The ferries are inexpensive and the journey is lovely.
When you live and sail on a sailboat nothing happens fast. It’s nice to get out on a boat that does over 7 knots!
On this particular occasion, we were very fortunate to be invited to Coral World on a day it was closed to the public. Ansley is a Doctor of Marine Science and until quitting her job and setting sail she was a Marine Science teacher at a University in South Carolina. One of Ansley’s students took a job and Coral World and when she heard Ansley was in the area, she invited all of us for a private tour.
Coral World is a privately owned ocean park with a strong emphasis on Ocean Literacy, conservation (in general and specifically for turtles, coral reef and shark research) and amazing love for animals. Every staff member is totally in love with the animals they work with especially our guide Erin. After a day spent at the park with Erin, all the kids wanted to become marine science majors.
After Coral World, we took a bus ride around St Thomas to take in some great sights.
We then took the ferry back to St John’s. The day was filled with fun. The kids asked all sorts of incredible questions and the adults grinned from ear to ear after meeting a real sea lion. Once we made it back to the boats we all went to bed early.
The plan for the following day was to leave the busyness of Cruz Bay behind and head to a quiet bay for swimming, hiking, and down time.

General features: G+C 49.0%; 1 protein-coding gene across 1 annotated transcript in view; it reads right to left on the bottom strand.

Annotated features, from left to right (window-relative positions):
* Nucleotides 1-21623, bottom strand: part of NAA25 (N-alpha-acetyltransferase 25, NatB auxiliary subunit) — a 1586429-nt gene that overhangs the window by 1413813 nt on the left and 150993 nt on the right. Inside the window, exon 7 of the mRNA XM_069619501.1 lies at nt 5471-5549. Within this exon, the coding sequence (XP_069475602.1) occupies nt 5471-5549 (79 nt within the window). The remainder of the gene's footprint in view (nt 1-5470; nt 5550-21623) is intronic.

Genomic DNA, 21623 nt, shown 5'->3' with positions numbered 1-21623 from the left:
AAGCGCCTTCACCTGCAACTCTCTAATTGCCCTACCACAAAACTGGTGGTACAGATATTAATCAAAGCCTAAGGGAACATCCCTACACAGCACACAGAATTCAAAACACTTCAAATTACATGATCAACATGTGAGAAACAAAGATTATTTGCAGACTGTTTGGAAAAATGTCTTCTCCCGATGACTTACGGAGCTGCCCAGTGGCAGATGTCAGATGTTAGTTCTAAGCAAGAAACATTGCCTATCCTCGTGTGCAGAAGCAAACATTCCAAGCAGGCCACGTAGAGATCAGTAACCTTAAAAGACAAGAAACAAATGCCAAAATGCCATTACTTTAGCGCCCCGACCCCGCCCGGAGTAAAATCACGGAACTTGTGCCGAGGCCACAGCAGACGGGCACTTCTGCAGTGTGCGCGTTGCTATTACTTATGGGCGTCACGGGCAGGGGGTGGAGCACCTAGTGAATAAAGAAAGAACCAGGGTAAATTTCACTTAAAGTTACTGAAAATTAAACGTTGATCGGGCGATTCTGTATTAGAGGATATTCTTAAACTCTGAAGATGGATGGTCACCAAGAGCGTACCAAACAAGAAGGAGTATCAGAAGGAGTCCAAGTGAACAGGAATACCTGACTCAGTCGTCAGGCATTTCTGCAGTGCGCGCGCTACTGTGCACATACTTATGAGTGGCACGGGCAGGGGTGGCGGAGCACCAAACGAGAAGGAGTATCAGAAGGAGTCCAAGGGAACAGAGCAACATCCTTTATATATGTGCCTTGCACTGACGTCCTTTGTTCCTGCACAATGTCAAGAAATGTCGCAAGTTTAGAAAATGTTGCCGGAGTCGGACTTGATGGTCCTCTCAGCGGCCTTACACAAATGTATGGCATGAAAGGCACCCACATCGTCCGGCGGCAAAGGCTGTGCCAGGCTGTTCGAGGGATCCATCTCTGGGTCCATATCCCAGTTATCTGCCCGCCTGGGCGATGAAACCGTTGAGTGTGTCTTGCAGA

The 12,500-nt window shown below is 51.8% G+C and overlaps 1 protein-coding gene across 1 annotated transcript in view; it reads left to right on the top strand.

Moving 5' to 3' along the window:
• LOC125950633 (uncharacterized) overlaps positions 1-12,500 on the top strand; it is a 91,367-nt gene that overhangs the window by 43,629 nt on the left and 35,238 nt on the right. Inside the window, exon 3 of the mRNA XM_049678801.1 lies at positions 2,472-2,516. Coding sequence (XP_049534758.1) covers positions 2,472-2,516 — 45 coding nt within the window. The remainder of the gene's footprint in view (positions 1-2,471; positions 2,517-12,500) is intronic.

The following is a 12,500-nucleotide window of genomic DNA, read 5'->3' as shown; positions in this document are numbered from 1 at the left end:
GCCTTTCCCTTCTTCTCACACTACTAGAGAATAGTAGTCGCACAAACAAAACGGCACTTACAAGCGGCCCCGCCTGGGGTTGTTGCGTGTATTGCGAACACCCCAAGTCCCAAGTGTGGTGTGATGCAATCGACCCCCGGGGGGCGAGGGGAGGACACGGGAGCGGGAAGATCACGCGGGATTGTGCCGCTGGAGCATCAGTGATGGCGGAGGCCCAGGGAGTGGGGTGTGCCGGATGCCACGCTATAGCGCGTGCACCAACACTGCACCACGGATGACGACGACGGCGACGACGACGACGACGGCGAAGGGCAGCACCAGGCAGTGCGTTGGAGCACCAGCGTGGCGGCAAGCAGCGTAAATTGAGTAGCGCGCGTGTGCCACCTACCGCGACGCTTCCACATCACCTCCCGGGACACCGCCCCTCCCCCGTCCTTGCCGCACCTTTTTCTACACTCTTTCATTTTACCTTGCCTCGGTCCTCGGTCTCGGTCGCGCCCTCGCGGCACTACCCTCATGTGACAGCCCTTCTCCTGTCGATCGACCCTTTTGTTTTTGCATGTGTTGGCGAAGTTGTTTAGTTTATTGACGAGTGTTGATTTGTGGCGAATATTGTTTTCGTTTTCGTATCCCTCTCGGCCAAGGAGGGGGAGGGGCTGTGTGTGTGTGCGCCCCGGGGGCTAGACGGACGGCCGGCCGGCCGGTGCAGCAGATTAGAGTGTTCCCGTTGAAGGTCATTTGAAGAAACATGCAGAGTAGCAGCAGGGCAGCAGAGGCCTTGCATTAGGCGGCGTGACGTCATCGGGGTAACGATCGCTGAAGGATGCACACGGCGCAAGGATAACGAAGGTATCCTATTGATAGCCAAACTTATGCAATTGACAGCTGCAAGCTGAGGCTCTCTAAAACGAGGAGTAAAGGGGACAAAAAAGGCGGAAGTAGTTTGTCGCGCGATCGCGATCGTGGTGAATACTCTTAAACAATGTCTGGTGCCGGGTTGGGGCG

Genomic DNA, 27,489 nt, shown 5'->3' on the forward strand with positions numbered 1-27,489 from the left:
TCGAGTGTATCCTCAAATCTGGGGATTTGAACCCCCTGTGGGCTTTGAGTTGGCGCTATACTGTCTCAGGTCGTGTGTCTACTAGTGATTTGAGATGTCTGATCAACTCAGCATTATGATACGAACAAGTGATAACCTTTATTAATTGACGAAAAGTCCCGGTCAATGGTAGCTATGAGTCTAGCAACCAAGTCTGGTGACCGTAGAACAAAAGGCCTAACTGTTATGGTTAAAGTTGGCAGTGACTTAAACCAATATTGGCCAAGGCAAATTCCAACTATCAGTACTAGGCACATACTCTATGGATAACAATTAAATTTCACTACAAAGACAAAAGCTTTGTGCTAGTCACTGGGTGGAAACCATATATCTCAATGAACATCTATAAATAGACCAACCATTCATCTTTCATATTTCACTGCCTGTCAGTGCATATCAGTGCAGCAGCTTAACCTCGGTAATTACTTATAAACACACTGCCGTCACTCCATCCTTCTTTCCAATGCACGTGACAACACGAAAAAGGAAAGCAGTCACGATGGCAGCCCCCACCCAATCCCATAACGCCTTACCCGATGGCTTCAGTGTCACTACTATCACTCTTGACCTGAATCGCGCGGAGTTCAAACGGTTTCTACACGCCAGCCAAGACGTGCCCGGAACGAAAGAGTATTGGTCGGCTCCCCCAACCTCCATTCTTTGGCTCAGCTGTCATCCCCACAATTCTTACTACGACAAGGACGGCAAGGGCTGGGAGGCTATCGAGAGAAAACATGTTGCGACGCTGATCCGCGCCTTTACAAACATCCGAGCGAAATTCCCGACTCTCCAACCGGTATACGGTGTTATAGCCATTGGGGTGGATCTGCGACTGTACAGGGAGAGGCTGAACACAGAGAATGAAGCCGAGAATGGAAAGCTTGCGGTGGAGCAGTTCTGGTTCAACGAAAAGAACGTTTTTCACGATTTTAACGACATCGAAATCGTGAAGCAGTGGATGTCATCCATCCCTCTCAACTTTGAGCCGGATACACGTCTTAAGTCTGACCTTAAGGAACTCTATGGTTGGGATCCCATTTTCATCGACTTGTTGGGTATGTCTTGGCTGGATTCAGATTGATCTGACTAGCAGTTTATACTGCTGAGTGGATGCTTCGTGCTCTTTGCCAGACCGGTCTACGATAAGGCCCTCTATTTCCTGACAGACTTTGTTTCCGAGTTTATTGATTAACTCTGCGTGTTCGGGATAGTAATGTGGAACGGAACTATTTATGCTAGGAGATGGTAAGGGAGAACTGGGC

Francis Bay is one of the longest beaches on St. John. It is usually less crowded than other beaches. With a bit of a walk, you will always find a private spot.
The water is very calm (little waves) so it is great for children.
It has very clear water and recently made it a ranking by Tripadvisor ’12 clear water beaches you need to see to believe.’ The Francis Bay Trail runs along a salt pond and offers great bird watching.
A very close walk from the beach is The Annaberg Plantation. As of 1780, it was one of 25 active sugar producing factories on St. John. Other products produced at Annaberg were molasses and rum. Annaberg was named after William Gottschalk’s daughter and translates to Anna’s Hill. Gottschalk was the plantation owner.
Slave labor was used to clear densely forested hillsides and to terrace the slopes around Annaberg to make farming possible. Slave labor was also used to plant, harvest, and process the sugarcane. When slavery was abolished, plantations were divided. The 518 acres that were once Annaberg Plantation were divided into smaller farms.